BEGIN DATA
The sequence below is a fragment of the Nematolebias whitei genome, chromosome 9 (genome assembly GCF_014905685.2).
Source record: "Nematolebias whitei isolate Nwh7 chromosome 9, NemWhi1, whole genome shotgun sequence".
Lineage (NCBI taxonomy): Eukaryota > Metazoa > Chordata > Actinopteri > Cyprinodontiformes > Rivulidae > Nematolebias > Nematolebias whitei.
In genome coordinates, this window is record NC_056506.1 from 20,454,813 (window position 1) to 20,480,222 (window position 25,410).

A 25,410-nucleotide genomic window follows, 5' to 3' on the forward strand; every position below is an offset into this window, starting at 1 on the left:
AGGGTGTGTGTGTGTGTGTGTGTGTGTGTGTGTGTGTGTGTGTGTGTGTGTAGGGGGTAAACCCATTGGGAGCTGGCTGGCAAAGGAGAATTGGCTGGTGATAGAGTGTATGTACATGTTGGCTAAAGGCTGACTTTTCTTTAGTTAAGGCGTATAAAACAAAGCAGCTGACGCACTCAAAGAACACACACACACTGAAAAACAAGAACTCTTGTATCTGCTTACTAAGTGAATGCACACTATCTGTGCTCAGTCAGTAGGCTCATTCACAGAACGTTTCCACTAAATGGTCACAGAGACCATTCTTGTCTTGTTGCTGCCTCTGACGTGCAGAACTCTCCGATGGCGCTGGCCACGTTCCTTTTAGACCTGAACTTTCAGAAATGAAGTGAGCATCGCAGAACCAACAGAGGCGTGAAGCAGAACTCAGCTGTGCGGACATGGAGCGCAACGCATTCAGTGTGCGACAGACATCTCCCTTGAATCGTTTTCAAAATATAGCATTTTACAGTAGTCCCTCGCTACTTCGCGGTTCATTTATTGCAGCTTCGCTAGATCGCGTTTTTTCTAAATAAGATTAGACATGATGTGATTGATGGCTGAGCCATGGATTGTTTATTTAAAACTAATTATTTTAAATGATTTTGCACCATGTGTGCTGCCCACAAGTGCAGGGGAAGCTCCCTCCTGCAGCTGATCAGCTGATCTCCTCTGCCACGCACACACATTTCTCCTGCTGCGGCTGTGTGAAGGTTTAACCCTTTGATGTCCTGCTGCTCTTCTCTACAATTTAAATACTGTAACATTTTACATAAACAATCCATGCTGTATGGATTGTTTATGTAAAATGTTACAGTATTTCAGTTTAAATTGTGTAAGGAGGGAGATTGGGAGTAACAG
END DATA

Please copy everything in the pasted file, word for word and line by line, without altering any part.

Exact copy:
The sequence below is a fragment of the Nematolebias whitei genome, chromosome 9 (genome assembly GCF_014905685.2).
Source record: "Nematolebias whitei isolate Nwh7 chromosome 9, NemWhi1, whole genome shotgun sequence".
Lineage (NCBI taxonomy): Eukaryota > Metazoa > Chordata > Actinopteri > Cyprinodontiformes > Rivulidae > Nematolebias > Nematolebias whitei.
In genome coordinates, this window is record NC_056506.1 from 20,454,813 (window position 1) to 20,480,222 (window position 25,410).

A 25,410-nucleotide genomic window follows, 5' to 3' on the forward strand; every position below is an offset into this window, starting at 1 on the left:
AGGGTGTGTGTGTGTGTGTGTGTGTGTGTGTGTGTGTGTGTGTGTGTGTGTAGGGGGTAAACCCATTGGGAGCTGGCTGGCAAAGGAGAATTGGCTGGTGATAGAGTGTATGTACATGTTGGCTAAAGGCTGACTTTTCTTTAGTTAAGGCGTATAAAACAAAGCAGCTGACGCACTCAAAGAACACACACACACTGAAAAACAAGAACTCTTGTATCTGCTTACTAAGTGAATGCACACTATCTGTGCTCAGTCAGTAGGCTCATTCACAGAACGTTTCCACTAAATGGTCACAGAGACCATTCTTGTCTTGTTGCTGCCTCTGACGTGCAGAACTCTCCGATGGCGCTGGCCACGTTCCTTTTAGACCTGAACTTTCAGAAATGAAGTGAGCATCGCAGAACCAACAGAGGCGTGAAGCAGAACTCAGCTGTGCGGACATGGAGCGCAACGCATTCAGTGTGCGACAGACATCTCCCTTGAATCGTTTTCAAAATATAGCATTTTACAGTAGTCCCTCGCTACTTCGCGGTTCATTTATTGCAGCTTCGCTAGATCGCGTTTTTTCTAAATAAGATTAGACATGATGTGATTGATGGCTGAGCCATGGATTGTTTATTTAAAACTAATTATTTTAAATGATTTTGCACCATGTGTGCTGCCCACAAGTGCAGGGGAAGCTCCCTCCTGCAGCTGATCAGCTGATCTCCTCTGCCACGCACACACATTTCTCCTGCTGCGGCTGTGTGAAGGTTTAACCCTTTGATGTCCTGCTGCTCTTCTCTACAATTTAAATACTGTAACATTTTACATAAACAATCCATGCTGTATGGATTGTTTATGTAAAATGTTACAGTATTTCAGTTTAAATTGTGTAAGGAGGGAGATTGGGAGTAACAG